In addition, we need to keep in mind that it will take some time until the team will deliver with the highest possible standards right from the beginning (Based on my experience it normally takes about 4-6 months for a team to work at the highest performance), the improvement of the team depends mostly on the team itself, but also on the external stakeholders such as the scrum master and product owner.  

What should be the size of the scrum team?

Scrum teams are self-organized teams with an ideal size of 7+/- 2 members. If the team size will be larger than the Max suggested size (Nine team members), the team communication will become less efficient from what we expect. 

Now, if we need to add more resources to the team to handle the work effort, we will split the team into multiple independent scrum teams that will collaborate and synchronize with each other to achieve the project goal.

Characteristics of great scrum teams

For a scrum team to perform at the highest level, there are some basic guidelines and rules that each member of the team should follow:

  • The knowledge and technical skills within the scrum team are balanced.
  • Team members are dedicated to the team (work fulltime in the team).
  • Team members should follow the same rules, norms, and guidelines.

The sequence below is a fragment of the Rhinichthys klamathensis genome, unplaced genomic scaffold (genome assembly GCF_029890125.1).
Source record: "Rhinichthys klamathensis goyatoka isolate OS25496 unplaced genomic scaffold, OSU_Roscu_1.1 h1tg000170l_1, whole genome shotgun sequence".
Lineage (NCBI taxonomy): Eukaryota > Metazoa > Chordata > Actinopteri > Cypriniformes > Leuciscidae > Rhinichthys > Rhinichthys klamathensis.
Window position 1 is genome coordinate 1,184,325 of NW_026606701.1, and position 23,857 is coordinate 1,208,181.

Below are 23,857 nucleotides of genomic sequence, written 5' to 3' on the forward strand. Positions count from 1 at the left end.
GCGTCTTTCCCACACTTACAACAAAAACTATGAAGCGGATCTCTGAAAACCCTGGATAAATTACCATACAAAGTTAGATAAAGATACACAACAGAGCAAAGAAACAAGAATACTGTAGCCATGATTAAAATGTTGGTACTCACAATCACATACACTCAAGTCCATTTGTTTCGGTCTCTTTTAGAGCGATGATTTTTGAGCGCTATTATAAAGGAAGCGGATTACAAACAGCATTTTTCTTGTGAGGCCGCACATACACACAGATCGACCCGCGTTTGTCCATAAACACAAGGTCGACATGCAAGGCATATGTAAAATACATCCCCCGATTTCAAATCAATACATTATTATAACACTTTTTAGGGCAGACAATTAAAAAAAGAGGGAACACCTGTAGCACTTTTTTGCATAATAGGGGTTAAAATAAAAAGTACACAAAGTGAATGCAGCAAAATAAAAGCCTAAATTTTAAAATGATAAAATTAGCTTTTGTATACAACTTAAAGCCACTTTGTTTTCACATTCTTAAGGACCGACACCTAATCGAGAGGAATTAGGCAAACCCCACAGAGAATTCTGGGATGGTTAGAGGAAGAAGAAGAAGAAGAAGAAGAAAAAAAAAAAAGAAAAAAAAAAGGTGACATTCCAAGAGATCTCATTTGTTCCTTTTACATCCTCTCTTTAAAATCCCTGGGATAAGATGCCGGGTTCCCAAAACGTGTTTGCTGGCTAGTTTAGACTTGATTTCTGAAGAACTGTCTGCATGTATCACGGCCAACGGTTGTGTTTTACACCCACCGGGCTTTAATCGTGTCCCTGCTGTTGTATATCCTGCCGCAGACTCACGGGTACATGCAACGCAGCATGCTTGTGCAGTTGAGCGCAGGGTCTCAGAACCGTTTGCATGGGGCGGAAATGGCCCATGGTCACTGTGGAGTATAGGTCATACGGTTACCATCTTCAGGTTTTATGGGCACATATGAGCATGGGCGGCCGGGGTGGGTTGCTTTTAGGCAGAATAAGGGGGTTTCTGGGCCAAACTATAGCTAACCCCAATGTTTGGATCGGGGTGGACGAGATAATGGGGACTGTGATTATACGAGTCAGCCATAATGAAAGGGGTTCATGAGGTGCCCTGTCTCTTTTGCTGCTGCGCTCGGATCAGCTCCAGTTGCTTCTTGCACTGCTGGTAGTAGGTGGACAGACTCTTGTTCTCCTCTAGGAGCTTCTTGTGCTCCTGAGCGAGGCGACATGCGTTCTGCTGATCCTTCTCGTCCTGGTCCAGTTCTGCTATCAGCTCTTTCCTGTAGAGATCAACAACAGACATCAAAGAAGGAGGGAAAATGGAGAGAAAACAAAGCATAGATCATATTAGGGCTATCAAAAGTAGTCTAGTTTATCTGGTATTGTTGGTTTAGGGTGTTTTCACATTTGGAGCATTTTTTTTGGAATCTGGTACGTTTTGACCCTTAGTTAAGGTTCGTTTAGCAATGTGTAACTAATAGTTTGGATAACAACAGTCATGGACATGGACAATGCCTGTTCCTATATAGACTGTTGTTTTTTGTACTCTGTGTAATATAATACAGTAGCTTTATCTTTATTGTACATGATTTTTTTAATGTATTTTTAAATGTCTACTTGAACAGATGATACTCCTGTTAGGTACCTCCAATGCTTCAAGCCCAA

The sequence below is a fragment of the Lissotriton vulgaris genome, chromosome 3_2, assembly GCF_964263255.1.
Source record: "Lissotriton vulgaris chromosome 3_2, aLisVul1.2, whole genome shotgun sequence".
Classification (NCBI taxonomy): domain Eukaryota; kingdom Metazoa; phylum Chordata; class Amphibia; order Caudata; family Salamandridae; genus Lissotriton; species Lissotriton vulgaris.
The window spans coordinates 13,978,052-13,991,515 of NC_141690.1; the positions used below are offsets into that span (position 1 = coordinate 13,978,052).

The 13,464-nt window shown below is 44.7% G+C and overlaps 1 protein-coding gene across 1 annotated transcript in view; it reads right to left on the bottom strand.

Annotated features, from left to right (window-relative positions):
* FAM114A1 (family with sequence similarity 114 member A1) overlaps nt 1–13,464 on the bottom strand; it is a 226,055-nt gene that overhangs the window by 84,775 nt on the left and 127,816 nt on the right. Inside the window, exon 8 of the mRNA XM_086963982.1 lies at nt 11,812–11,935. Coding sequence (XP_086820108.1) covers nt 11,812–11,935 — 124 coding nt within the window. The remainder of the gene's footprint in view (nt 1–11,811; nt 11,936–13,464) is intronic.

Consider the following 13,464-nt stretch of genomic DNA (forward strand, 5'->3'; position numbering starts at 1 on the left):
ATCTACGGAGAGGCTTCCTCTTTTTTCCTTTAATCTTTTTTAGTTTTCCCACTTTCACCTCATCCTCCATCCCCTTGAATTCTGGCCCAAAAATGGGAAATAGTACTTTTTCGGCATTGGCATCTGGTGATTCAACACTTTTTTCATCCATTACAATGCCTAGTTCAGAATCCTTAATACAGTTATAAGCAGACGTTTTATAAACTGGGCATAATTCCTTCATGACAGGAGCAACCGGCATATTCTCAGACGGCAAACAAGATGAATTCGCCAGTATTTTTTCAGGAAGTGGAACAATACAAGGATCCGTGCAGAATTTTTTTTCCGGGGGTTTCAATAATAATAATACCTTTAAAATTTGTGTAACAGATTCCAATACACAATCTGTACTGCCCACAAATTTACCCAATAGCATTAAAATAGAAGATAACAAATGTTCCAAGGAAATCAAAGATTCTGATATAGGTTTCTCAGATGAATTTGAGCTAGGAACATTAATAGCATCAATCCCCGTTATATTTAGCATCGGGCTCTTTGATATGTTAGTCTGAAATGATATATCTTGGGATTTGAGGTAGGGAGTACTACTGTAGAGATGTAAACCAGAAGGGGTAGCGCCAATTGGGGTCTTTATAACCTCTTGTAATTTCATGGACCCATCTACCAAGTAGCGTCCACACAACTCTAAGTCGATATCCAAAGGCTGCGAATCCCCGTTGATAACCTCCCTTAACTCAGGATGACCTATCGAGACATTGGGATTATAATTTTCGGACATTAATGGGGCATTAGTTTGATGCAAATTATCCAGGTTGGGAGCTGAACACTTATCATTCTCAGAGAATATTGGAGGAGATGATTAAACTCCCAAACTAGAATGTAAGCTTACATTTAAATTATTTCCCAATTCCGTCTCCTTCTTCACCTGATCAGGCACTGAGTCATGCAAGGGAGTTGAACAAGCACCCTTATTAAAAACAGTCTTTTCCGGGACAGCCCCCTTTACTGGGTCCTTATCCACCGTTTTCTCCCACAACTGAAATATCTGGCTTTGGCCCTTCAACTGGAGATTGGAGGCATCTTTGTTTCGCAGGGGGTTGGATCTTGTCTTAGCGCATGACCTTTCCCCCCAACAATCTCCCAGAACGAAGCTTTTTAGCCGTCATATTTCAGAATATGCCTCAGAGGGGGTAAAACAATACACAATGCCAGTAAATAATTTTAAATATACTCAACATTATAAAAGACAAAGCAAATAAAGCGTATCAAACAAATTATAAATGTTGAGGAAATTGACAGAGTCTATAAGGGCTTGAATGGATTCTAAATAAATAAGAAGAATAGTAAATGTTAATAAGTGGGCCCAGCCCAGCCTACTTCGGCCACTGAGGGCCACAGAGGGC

• Each team member share is knowledge with another team member.
  • Motivated people that embrace the upcoming challenges. 
  • The team is empowered and Self-Organized
  • Should respect the other team members.
  • Should follow a common goal.
  • Should believe in the process.
  • Should work together.

The responsibilities of the scrum team 

The scrum team and each of the team members have a set of responsibilities which have to be fulfilled in order to achieve a common goal:   

  • They must report for any impediments that affecting their progress.
  • They should update their daily progress in the scrum board.
  • They have to work together to achieve each iteration goal.
  • They should add real action items in the retrospective meeting that will enforce the most important rule in Scrum of continues improvement. 
  • They should break-down the user stories into smaller tasks, estimate them and make sure they are delivered.
  • They have a responsibility to attend in different scrum ceremonies (Daily, review, retrospective Etc.).
  • They have the critical responsibility to deliver potentially shippable product at the end of each iteration.
  • They should make a real-time estimation regarding the work effort they should perform in a sprint.